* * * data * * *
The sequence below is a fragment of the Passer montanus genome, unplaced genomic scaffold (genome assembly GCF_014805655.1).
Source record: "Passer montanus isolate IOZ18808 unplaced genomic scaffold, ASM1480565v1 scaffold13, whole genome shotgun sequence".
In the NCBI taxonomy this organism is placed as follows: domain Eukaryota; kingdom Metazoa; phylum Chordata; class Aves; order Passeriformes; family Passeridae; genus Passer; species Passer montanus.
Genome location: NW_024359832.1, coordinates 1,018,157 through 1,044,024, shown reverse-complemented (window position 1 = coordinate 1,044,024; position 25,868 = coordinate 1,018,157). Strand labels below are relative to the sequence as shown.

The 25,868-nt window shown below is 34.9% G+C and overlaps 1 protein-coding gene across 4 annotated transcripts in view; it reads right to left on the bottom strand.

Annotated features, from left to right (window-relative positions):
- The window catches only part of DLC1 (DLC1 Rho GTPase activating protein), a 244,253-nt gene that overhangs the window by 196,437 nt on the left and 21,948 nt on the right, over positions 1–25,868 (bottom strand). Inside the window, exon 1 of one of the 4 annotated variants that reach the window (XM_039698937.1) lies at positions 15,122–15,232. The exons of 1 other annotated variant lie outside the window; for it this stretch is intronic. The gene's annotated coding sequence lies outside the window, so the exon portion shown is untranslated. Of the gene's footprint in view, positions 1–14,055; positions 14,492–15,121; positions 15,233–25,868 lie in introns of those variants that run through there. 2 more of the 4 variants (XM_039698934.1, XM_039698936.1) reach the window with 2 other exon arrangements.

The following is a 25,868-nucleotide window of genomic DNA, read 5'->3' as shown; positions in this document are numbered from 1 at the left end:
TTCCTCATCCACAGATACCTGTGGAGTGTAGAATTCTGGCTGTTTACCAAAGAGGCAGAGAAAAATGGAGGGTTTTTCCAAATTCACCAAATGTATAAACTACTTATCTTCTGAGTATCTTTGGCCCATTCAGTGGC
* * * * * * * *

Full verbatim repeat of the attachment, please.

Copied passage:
The sequence below is a fragment of the Passer montanus genome, unplaced genomic scaffold (genome assembly GCF_014805655.1).
Source record: "Passer montanus isolate IOZ18808 unplaced genomic scaffold, ASM1480565v1 scaffold13, whole genome shotgun sequence".
In the NCBI taxonomy this organism is placed as follows: domain Eukaryota; kingdom Metazoa; phylum Chordata; class Aves; order Passeriformes; family Passeridae; genus Passer; species Passer montanus.
Genome location: NW_024359832.1, coordinates 1,018,157 through 1,044,024, shown reverse-complemented (window position 1 = coordinate 1,044,024; position 25,868 = coordinate 1,018,157). Strand labels below are relative to the sequence as shown.

The 25,868-nt window shown below is 34.9% G+C and overlaps 1 protein-coding gene across 4 annotated transcripts in view; it reads right to left on the bottom strand.

Annotated features, from left to right (window-relative positions):
- The window catches only part of DLC1 (DLC1 Rho GTPase activating protein), a 244,253-nt gene that overhangs the window by 196,437 nt on the left and 21,948 nt on the right, over positions 1–25,868 (bottom strand). Inside the window, exon 1 of one of the 4 annotated variants that reach the window (XM_039698937.1) lies at positions 15,122–15,232. The exons of 1 other annotated variant lie outside the window; for it this stretch is intronic. The gene's annotated coding sequence lies outside the window, so the exon portion shown is untranslated. Of the gene's footprint in view, positions 1–14,055; positions 14,492–15,121; positions 15,233–25,868 lie in introns of those variants that run through there. 2 more of the 4 variants (XM_039698934.1, XM_039698936.1) reach the window with 2 other exon arrangements.

The following is a 25,868-nucleotide window of genomic DNA, read 5'->3' as shown; positions in this document are numbered from 1 at the left end:
TTCCTCATCCACAGATACCTGTGGAGTGTAGAATTCTGGCTGTTTACCAAAGAGGCAGAGAAAAATGGAGGGTTTTTCCAAATTCACCAAATGTATAAACTACTTATCTTCTGAGTATCTTTGGCCCATTCAGTGGC